Student Art Spaces

— Written By Sam Chan

Activism is all about making one’s voice heard and a picture tells a thousand words. Art has always been a medium for expressing the desire for changing. This collective of youth artists is hoping allow young people to express themselves and their passions through visual art.

A youth created artwork. A song bird is attached to a target with red string. There are bullet holes all around the target and some blood is dripping from the bird.

“The Slaughter of the Songbirds” by Autumn Blaylock

This piece, Student Art Spaces is written by Taylor Wang. She submitted this piece to be featured in #PassTheMicYouth. Interested in publishing your work on #PassTheMicYouth? Check out our Submissions Tab for more info.

My name is Taylor Wang. With my friend Alice Mao, I started an organization called Student Art Spaces that promotes accessibility for underprivileged youth artists. As two Asian American female youth artists, we felt that there was an overwhelming need for more youth presence in the arts.

So, we decided to take the issue into our own hands. Months of planning led up to our first gallery was in August, aptly titled “The Modern Youth Identity”. Teen artists across the country were invited to interpret this theme for the gallery at the Seattle Artist League. Mental health crises, political change, and other Gen-Z musings reigned among the pieces.

We received pieces from all over the world, each one telling a story of a youth experience. “The Slaughter of the Songbirds” by Autumn Blaylock, a March For Our Lives attendee, unapologetically expressed the anxiety surrounding school shootings. Claudia Marlenne Jasso Garcia mused, on her piece, about the idea of strength in her community following the El Paso tragedy. In her artist statement for her piece “Love”, Angela Bi states that she “wanted to portray the darker side of Asian families and the meaning of love within high expectations”. Many others, like Alexia Giselle Gonzalez who painted “Rest Easy”, expressed their thoughts on mental health. These are just a few of the stories that our passionate, unyielding artists have to show. Through conversations with the attendees, many of which are much older, we could both compare and contrast our life experiences, and talk about the issues that plague society today.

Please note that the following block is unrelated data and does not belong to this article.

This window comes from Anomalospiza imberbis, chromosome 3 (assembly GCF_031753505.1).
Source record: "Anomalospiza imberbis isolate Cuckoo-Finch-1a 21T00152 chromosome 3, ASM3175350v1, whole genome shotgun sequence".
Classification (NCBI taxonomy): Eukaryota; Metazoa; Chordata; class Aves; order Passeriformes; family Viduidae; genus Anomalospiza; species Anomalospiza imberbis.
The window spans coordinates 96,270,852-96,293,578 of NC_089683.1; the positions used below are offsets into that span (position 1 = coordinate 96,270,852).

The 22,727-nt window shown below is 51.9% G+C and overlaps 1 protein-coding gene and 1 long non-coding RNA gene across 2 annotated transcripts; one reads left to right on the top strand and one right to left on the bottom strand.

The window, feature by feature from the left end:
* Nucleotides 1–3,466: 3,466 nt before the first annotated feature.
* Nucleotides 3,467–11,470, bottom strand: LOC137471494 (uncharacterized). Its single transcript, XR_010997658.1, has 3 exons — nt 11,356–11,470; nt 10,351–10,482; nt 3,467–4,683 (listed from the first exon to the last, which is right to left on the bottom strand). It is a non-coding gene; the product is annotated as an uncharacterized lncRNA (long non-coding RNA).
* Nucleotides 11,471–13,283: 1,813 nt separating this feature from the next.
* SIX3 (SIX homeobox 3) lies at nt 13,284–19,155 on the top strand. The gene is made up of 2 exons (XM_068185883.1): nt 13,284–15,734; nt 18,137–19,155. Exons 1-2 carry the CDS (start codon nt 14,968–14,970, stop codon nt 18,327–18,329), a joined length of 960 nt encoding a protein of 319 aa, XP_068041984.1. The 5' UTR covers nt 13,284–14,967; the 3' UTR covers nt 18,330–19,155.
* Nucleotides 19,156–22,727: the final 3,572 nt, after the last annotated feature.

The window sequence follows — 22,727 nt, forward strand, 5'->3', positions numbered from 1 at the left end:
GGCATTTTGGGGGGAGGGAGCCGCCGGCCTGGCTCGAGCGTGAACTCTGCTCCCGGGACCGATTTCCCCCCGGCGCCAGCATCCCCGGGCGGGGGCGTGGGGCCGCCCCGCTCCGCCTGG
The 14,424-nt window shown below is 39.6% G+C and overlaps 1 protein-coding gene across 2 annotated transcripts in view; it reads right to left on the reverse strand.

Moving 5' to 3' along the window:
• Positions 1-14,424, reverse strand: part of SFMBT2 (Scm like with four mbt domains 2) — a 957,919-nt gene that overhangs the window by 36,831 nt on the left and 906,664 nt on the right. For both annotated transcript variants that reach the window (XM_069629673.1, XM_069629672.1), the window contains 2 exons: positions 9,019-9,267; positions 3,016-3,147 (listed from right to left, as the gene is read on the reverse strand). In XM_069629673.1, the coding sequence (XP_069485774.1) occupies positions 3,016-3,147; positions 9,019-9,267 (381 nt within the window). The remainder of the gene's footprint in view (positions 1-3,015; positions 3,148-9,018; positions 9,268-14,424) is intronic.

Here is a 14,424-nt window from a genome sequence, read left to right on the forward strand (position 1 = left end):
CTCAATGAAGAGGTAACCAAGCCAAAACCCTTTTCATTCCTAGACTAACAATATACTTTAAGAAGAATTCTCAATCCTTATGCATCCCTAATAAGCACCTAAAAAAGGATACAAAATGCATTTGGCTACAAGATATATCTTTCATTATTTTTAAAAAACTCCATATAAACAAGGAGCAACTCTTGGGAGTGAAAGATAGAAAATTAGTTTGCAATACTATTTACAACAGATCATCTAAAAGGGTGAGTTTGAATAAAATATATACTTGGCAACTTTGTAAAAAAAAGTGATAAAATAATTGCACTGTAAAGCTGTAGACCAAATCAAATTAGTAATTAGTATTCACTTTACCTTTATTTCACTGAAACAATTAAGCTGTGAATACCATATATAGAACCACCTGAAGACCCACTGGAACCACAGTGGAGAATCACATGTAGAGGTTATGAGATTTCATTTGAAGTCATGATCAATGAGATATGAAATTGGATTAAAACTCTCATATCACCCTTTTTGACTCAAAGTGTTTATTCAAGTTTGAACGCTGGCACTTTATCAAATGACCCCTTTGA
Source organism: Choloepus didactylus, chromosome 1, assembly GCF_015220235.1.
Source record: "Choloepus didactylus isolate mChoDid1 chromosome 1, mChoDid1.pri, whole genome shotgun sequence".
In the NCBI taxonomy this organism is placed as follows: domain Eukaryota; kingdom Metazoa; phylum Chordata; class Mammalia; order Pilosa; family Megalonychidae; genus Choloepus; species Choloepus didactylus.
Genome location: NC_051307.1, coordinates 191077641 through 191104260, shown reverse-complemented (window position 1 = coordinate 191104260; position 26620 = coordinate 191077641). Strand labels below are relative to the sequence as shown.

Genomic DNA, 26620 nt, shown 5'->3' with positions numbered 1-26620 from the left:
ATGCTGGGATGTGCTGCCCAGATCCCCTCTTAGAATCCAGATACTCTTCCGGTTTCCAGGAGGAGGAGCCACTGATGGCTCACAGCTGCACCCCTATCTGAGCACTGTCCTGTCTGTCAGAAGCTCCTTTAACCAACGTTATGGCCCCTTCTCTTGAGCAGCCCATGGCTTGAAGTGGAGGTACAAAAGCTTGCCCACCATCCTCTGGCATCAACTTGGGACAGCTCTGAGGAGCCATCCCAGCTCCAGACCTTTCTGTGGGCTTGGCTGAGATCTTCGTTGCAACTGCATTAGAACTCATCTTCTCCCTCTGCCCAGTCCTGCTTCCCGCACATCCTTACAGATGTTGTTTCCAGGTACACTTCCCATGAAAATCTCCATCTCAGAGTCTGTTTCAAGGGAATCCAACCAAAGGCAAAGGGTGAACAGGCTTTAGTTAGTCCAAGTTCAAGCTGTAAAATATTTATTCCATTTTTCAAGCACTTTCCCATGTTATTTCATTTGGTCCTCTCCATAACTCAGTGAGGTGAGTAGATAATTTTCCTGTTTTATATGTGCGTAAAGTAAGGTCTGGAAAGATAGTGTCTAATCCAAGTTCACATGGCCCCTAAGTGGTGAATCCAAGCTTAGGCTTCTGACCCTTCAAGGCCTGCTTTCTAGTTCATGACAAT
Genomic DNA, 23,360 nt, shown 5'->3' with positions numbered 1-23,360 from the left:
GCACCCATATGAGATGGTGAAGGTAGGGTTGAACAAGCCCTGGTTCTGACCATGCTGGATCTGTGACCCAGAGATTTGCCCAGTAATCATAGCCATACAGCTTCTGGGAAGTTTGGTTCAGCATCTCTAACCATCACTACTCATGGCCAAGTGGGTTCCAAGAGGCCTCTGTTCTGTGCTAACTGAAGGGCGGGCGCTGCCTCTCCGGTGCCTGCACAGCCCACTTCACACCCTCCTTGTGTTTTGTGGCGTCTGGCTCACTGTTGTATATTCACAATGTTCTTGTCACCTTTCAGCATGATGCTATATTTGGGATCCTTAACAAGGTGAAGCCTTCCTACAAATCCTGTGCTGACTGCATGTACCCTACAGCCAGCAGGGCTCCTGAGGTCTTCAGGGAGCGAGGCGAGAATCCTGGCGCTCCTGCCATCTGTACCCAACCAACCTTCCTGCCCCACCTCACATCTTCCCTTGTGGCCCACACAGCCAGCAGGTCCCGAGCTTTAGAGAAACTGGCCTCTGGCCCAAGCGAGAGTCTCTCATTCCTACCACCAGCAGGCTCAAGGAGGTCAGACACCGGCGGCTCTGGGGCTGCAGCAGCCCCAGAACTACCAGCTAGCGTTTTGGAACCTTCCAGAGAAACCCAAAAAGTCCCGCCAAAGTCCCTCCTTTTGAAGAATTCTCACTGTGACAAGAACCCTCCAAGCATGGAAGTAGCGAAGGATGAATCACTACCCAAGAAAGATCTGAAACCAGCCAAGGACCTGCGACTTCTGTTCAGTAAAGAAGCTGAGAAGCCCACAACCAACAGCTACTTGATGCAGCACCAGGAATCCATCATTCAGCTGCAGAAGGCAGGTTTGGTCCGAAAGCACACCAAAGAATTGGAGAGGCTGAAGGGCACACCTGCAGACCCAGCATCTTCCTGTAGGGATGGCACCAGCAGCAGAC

A challenge we want to address is the elitism in the art industry. Application fees, shipping fees, printing fees can all add up to a significant burden, especially for young artists. We want to break down these financial barriers, along with racial and gender barriers for these minority artists. Through our endeavor, it has become painfully clear how many artists’ stories are overshadowed by those who are more financially secure/advantaged. To do our part in changing that, we created this show, by youth, for youth. Through a combination of local grants and a crowdfunding campaign on Kickstarter, we were able to offer 43 young artists a completely fee-free show in Seattle. However, we want our show to inspire others as well. We support other organizations that promote youth accessibility!


Thanks to Taylor for submitting this piece about Student Art Spaces! Want to learn more about Student Art Spaces? Check out their website and follow them on Instagram.


Discussion Questions:

  1. Who comes to mind when you think of an artist? What identities did these artists share? Maybe it’s their race, gender, or age. Why do you think that is?
  2. Do local art museums and galleries have youth-centered activities and events? Are you aware of any?
  3. Is art accessible to all? There are a variety of factors such as socioeconomic status, age, and gender that may limit art. How can we make art more accessible?